GCARD2010: Climate Change, Agriculture and Food Security

Smallholder farmers in developing countries are on the front lines of climate change, and often have to bear the brunt of its impact. Bruce Campbell, Director of the CGIAR Challenge Program on Climate Change (CCAFS), kicked off the session with an overview of the proposed climate change mega-programme. Climate change and food security are the greatest challenges we face in the coming years, Campbell said, quoting an IFPRI report which forecasts that “unchecked climate change will result in a 20 percent increase in child malnutrition by 2050.”
“It is vital to twin the climate change and agriculture agendas, and adapt agriculture to the new climate reality,” he said. Partners should be implicated in the outset of the project to widen the scope beyond traditional actors. “We would like to engage stakeholders in a real positive process, in a real positive view of the future,” said Campbell.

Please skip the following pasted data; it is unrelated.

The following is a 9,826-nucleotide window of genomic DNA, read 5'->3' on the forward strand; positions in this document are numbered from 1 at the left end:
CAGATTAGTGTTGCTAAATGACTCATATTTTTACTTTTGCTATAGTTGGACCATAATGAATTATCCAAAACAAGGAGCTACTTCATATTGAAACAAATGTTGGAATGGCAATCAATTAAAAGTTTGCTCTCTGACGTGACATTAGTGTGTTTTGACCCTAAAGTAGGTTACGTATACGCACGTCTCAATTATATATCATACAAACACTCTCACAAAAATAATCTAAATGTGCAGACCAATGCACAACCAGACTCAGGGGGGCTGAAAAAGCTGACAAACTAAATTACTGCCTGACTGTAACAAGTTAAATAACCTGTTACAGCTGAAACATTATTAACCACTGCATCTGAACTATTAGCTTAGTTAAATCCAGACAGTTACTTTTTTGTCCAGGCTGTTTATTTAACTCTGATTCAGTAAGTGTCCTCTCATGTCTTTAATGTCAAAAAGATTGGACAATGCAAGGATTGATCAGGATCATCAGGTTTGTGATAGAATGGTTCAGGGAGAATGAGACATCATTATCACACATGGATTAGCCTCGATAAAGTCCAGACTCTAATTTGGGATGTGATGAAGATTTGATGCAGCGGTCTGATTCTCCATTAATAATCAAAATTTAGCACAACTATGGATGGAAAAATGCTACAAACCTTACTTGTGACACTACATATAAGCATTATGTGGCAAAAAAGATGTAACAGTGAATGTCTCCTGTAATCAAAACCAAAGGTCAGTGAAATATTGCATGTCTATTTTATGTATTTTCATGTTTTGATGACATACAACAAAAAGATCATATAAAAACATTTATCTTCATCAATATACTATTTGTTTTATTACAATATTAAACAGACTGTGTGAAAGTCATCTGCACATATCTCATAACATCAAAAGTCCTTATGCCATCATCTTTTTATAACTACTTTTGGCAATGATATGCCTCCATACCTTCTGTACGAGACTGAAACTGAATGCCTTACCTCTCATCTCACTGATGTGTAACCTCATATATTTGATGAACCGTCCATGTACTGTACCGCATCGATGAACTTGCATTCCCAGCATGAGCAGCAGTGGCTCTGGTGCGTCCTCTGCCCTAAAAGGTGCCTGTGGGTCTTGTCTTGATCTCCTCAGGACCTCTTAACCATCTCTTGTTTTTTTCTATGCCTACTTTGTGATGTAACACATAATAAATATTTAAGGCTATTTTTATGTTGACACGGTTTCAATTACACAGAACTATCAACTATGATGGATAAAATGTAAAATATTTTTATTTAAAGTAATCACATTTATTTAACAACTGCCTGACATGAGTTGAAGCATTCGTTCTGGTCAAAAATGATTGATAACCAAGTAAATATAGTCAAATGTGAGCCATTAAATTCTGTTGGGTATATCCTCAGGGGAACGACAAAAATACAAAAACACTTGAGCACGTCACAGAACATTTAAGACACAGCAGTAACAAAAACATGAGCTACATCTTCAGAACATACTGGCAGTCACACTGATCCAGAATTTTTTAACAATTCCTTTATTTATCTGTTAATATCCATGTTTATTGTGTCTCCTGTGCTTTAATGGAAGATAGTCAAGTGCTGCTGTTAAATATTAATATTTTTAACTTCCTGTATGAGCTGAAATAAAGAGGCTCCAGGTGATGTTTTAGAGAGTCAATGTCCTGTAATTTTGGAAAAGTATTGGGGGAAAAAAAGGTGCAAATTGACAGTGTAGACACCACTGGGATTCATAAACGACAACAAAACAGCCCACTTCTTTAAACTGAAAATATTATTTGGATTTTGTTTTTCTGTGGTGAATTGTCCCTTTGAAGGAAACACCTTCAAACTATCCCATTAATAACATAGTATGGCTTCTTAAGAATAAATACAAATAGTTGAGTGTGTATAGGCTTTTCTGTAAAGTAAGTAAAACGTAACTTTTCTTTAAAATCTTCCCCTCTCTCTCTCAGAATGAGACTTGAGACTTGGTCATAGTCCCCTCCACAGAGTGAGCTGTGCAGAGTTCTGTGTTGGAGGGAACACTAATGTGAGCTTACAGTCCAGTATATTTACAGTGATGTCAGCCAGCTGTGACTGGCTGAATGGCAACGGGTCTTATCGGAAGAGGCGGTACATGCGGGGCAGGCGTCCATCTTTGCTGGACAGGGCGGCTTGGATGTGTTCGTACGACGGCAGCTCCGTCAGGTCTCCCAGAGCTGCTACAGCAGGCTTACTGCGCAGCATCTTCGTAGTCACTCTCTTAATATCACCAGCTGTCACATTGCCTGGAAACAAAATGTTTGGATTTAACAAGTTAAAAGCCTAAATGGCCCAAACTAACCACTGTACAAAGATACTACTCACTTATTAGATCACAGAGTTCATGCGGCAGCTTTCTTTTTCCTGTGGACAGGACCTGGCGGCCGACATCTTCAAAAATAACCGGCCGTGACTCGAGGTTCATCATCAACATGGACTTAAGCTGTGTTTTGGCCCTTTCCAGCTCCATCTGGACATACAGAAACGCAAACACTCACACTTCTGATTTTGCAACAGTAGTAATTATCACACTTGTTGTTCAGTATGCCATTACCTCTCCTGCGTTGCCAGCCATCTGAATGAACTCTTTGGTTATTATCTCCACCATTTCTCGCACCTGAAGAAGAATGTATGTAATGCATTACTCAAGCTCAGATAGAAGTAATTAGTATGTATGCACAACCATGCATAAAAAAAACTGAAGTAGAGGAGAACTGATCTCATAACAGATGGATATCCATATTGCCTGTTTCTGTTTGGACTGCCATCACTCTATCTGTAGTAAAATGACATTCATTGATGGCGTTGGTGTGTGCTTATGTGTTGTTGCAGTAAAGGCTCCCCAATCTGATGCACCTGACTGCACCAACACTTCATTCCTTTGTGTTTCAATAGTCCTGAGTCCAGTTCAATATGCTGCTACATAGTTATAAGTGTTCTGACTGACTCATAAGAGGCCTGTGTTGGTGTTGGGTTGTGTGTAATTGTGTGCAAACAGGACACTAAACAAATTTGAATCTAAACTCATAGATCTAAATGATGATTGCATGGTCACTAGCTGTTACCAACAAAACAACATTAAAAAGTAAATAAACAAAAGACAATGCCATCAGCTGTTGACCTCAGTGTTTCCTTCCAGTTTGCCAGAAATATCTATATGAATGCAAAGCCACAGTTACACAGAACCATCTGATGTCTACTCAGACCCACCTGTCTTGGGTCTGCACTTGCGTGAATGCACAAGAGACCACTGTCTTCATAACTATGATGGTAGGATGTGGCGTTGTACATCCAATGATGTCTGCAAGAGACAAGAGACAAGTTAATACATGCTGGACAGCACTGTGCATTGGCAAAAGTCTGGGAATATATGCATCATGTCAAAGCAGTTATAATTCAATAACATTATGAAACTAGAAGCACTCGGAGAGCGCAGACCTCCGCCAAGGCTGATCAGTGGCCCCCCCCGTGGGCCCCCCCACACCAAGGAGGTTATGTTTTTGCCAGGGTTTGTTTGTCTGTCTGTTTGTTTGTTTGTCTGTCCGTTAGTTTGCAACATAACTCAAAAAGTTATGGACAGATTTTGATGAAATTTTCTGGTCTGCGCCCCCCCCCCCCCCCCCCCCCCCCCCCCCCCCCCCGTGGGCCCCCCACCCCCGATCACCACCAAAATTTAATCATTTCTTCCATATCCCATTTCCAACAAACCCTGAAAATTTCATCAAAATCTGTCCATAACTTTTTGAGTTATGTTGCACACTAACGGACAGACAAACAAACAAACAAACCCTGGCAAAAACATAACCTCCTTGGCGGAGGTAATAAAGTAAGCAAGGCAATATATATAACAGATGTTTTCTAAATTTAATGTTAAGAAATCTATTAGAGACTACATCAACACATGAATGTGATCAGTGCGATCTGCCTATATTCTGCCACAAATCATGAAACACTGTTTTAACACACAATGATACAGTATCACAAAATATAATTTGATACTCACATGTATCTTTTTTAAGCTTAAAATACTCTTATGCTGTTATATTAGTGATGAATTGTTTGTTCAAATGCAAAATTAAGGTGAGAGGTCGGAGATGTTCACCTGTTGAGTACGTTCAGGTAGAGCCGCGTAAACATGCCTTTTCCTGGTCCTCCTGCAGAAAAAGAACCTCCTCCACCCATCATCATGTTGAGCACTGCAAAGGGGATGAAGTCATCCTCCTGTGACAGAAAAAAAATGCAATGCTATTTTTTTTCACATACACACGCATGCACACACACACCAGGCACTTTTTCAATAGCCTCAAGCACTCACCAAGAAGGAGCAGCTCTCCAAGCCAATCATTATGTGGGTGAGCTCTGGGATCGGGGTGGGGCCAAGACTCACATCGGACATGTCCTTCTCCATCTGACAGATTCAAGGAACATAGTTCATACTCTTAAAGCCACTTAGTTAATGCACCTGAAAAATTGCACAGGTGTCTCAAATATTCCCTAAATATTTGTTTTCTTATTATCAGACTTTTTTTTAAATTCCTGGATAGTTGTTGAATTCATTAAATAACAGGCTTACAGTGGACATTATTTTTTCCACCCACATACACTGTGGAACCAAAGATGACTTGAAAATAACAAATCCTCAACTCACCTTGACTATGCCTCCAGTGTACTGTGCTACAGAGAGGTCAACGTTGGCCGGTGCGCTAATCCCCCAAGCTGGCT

Campbell asked the audience for ideas on how to improve, remove and refocus the content of the programme. Several priorities were singled out: the advantage of linking with the climate, science and health communities to increase funding for agricultural research; not “reinventing the wheel” but rather drawing from the rich bank of existing good work, analyses, available initiatives and indigenous knowledge; embracing and moving beyond the farmer-science research model; and emphasizing context-specific research to inform decision-making within all levels.
Campbell also underlined the need to look at mitigation in a broader context: “We cannot look at mitigation for mitigation’s sake. We have to see where there are synergies between the mitigation and adaptation possibilities.”

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